Enteroviral infections are common viral infections with usually rather few symptoms, and they are also believed to be linked to the onset of type 1 diabetes. Type 1 diabetes is a disorder in which the pancreatic insulin-producing beta-cells are destroyed, and it is more common in Finland than anywhere else in the world. A new study by the University of Turku and Tampere University supports the link between enteroviral infections and type 1 diabetes.
The goal of the new study by the research groups of Academy Professor at Turku Bioscience Centre Riitta Lahesmaa and Professor at Tampere University Heikki Hyöty was to understand the mechanisms that control the development of chronic enteroviral infection in the pancreas. The study also aimed at creating a comprehensive picture on the alterations caused by enteroviral infection that could possibly have adverse health effects.
In the study, cutting-edge proteomic methods were utilised to measure how the infection influences the expression and secretion of thousands of different proteins in the cellular models of chronic pancreatic enteroviral infection.
Having persisted for almost a year, the chronic enteroviral infections modified the cellular expression of numerous proteins that are key to cellular functions, such as proteins regulating energy metabolism. The infections also caused alterations in the secretion of several proteins.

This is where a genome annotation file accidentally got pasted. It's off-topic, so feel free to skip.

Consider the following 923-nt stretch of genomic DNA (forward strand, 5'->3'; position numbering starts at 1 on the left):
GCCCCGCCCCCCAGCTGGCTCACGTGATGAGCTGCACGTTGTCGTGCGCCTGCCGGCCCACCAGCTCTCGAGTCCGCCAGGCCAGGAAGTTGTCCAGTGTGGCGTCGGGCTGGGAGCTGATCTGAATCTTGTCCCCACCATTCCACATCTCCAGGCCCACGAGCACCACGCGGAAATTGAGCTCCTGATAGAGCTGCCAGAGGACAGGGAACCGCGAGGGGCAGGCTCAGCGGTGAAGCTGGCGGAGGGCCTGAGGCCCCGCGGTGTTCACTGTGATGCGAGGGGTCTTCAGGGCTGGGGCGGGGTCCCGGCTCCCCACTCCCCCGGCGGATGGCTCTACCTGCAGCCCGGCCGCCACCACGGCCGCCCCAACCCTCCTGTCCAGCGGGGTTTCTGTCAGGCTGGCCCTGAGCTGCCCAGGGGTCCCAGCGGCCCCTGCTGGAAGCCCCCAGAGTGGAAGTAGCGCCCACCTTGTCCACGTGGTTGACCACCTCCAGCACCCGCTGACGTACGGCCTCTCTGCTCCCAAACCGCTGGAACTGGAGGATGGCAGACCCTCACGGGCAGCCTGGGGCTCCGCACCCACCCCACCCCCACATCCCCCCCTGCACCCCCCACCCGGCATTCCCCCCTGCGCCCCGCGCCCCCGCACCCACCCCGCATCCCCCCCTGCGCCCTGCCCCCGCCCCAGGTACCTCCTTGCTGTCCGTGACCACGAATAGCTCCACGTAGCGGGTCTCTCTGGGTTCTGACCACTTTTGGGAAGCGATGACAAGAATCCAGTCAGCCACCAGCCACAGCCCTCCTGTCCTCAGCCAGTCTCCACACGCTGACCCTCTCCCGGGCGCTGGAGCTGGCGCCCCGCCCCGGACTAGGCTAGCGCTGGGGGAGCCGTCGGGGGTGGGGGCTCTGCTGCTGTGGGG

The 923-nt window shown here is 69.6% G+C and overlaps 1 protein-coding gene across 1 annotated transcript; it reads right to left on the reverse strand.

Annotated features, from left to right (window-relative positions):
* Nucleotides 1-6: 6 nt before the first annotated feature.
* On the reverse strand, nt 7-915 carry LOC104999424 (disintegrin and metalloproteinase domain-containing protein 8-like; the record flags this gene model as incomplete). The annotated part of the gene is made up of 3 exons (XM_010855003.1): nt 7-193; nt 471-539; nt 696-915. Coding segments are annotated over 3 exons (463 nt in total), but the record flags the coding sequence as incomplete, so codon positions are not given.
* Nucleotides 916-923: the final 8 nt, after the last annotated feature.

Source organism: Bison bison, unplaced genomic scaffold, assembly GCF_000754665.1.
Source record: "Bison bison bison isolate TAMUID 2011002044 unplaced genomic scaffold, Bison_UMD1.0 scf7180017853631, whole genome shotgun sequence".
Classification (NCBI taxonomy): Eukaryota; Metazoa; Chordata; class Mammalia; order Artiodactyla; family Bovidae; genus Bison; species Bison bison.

– For example, the levels of proteins in the regulated secretory pathway participating in the secretion of hormones such as insulin in the beta-cells decreased with the chronic infection. The infections also clearly affected the levels of other proteins that are involved in the function and survival of beta-cells, says Dr Niina Lietzén from the Turku Bioscience Centre.
– Interestingly, chronic infections that had been developed by using two different virus strains triggered partly very different responses. For example, major differences in the activation of immune responses were discovered between these two models. This indicates that the viruses have different kinds of abilities to manipulate the cellular defence systems, adds Hyöty.
Published in the iScience journal, the study revealed several mechanisms through which chronic enteroviral infections can impact pancreatic functioning and possibly the development of type 1 diabetes. The report is part of the ongoing doctoral studies of Doctoral Candidates Anni Honkimaa from Tampere University and Karoliina Hirvonen from the University of Turku.
Riitta Lahesmaa, Academy Professor, Turku Bioscience Centre, +358 40 718 4813, firstname.lastname@example.org
Heikki Hyöty, Professor, Tampere University, +358 50 516 8480, email@example.com
Image: Enterovirus coxsackievirus B4 (Source: Centers for Disease Control and Prevention)